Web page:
I never see looking at the DOW or NASDAQ is being all that relevant to AAPL. Of course if the swing is a major catastrophe then yes, but not the day to day swings. Apple even defied the recent recession.



    Actually, there is a lot of profit taking happening today.
  • tundraboytundraboy Posts: 1,437member
    Quote:
    Originally Posted by mateo999 View Post


    I'm not claiming that the company's cash is worthless. I'm stating that the implied market value of Apple's *operating* assets (excess cash is a non operating asset) is less than that of XOM.



    Obviously if there were two identical companies, except one had $105 per share in cash, you'd value a share of the cash-rich company at a $105 premium to otherwise identical company.



    On a vaguely related note, of the 97B Apple has in cash and investments , $64 remains offshore, and thus cannot be repatriated to the US without paying taxes. So not all of the 97 is available to distribute to shareholders free and clear.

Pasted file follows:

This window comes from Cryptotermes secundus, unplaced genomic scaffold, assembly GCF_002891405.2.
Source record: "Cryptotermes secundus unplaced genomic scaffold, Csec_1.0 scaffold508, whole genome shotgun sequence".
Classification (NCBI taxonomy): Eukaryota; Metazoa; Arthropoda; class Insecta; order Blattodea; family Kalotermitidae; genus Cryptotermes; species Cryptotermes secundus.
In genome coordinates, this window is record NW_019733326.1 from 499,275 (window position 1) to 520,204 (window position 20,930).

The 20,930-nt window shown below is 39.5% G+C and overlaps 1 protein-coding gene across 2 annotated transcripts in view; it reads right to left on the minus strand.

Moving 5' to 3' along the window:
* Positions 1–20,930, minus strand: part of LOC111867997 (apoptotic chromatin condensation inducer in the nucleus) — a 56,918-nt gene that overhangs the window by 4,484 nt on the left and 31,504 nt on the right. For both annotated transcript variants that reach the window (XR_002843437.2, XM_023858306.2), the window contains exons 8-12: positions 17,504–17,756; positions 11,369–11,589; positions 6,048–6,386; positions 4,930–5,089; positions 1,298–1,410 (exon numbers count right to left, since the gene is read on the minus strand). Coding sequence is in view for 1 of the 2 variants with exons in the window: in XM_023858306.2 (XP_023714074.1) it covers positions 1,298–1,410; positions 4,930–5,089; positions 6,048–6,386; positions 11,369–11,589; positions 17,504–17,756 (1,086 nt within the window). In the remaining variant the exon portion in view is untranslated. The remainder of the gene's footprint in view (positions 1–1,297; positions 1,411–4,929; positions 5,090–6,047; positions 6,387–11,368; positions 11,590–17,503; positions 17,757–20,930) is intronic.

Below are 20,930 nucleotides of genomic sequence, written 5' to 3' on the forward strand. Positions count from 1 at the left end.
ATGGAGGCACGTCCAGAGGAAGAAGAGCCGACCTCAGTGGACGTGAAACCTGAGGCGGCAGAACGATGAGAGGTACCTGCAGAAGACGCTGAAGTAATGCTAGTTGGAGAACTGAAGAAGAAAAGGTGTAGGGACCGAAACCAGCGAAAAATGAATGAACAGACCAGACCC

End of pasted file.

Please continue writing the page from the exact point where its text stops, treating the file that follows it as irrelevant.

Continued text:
I hope no one is construing my comments as negative toward the company. Full disclosure, i'm long AAPL and have been since ~85$/share



    Ha ha, I've been long since $37. I envy the people who got in at $10 about a year before me. But I was still a sorry ass Windows user back then.
  • island hermitisland hermit Posts: 6,217member
    Quote:
    Originally Posted by Dr Millmoss View Post


    Did either of you actually read that story? (Too much to ask, I know -- the insults flow so much easier if you don't.)